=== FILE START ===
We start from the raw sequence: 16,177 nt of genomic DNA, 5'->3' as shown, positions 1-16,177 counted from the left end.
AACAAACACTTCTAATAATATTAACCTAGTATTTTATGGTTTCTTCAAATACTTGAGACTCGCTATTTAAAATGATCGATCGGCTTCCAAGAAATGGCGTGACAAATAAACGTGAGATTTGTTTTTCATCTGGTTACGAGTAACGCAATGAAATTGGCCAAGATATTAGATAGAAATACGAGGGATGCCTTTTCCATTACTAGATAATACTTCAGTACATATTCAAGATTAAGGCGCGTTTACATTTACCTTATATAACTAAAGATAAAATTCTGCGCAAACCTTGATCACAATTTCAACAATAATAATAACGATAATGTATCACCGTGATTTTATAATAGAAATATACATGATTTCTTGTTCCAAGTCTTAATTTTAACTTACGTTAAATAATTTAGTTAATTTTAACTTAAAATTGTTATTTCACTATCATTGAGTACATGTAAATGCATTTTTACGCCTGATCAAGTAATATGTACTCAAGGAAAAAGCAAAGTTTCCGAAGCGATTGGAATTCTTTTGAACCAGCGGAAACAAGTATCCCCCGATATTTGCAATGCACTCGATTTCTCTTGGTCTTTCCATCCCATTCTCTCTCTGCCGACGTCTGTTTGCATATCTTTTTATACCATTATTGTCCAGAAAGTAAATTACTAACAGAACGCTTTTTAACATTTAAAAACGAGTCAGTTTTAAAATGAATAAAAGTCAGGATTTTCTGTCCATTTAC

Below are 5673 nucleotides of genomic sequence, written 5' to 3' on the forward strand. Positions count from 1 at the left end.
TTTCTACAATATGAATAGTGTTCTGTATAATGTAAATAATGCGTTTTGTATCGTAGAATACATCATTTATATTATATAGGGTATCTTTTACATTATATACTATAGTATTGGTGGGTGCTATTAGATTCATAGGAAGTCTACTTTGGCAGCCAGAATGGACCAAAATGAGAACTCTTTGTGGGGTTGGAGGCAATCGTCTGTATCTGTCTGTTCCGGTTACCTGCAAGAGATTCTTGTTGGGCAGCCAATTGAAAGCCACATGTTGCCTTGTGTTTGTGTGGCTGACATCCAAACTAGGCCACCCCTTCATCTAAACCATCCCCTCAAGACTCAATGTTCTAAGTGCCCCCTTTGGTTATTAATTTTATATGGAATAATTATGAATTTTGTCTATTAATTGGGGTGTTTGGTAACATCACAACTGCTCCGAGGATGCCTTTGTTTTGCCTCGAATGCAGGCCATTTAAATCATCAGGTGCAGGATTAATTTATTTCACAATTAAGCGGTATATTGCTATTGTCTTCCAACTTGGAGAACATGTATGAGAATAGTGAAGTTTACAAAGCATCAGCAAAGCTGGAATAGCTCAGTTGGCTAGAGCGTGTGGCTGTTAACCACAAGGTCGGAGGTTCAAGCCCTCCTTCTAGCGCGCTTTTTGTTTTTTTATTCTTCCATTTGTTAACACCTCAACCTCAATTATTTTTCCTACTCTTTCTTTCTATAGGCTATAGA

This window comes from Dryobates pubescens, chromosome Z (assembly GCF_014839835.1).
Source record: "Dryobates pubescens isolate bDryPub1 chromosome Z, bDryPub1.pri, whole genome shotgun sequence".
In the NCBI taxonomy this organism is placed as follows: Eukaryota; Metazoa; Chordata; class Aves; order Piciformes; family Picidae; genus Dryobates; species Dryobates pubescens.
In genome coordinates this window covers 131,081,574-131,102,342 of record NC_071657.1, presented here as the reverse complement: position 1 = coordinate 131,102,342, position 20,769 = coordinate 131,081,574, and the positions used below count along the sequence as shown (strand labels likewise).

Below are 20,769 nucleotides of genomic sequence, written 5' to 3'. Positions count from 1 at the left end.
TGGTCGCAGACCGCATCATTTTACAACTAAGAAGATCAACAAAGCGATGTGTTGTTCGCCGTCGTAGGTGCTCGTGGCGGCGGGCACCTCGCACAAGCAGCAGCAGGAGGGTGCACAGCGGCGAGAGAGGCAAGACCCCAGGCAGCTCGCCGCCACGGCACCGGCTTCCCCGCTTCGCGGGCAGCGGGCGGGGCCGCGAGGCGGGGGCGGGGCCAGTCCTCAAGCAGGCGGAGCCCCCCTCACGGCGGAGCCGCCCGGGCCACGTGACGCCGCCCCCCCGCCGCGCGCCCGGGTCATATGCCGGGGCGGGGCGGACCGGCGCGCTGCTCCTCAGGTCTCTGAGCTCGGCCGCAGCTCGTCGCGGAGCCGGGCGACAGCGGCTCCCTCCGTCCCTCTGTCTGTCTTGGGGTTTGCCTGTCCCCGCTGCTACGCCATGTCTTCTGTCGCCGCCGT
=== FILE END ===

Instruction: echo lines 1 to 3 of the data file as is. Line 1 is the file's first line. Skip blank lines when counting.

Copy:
We start from the raw sequence: 16,177 nt of genomic DNA, 5'->3' as shown, positions 1-16,177 counted from the left end.
AACAAACACTTCTAATAATATTAACCTAGTATTTTATGGTTTCTTCAAATACTTGAGACTCGCTATTTAAAATGATCGATCGGCTTCCAAGAAATGGCGTGACAAATAAACGTGAGATTTGTTTTTCATCTGGTTACGAGTAACGCAATGAAATTGGCCAAGATATTAGATAGAAATACGAGGGATGCCTTTTCCATTACTAGATAATACTTCAGTACATATTCAAGATTAAGGCGCGTTTACATTTACCTTATATAACTAAAGATAAAATTCTGCGCAAACCTTGATCACAATTTCAACAATAATAATAACGATAATGTATCACCGTGATTTTATAATAGAAATATACATGATTTCTTGTTCCAAGTCTTAATTTTAACTTACGTTAAATAATTTAGTTAATTTTAACTTAAAATTGTTATTTCACTATCATTGAGTACATGTAAATGCATTTTTACGCCTGATCAAGTAATATGTACTCAAGGAAAAAGCAAAGTTTCCGAAGCGATTGGAATTCTTTTGAACCAGCGGAAACAAGTATCCCCCGATATTTGCAATGCACTCGATTTCTCTTGGTCTTTCCATCCCATTCTCTCTCTGCCGACGTCTGTTTGCATATCTTTTTATACCATTATTGTCCAGAAAGTAAATTACTAACAGAACGCTTTTTAACATTTAAAAACGAGTCAGTTTTAAAATGAATAAAAGTCAGGATTTTCTGTCCATTTAC

Below are 5673 nucleotides of genomic sequence, written 5' to 3' on the forward strand. Positions count from 1 at the left end.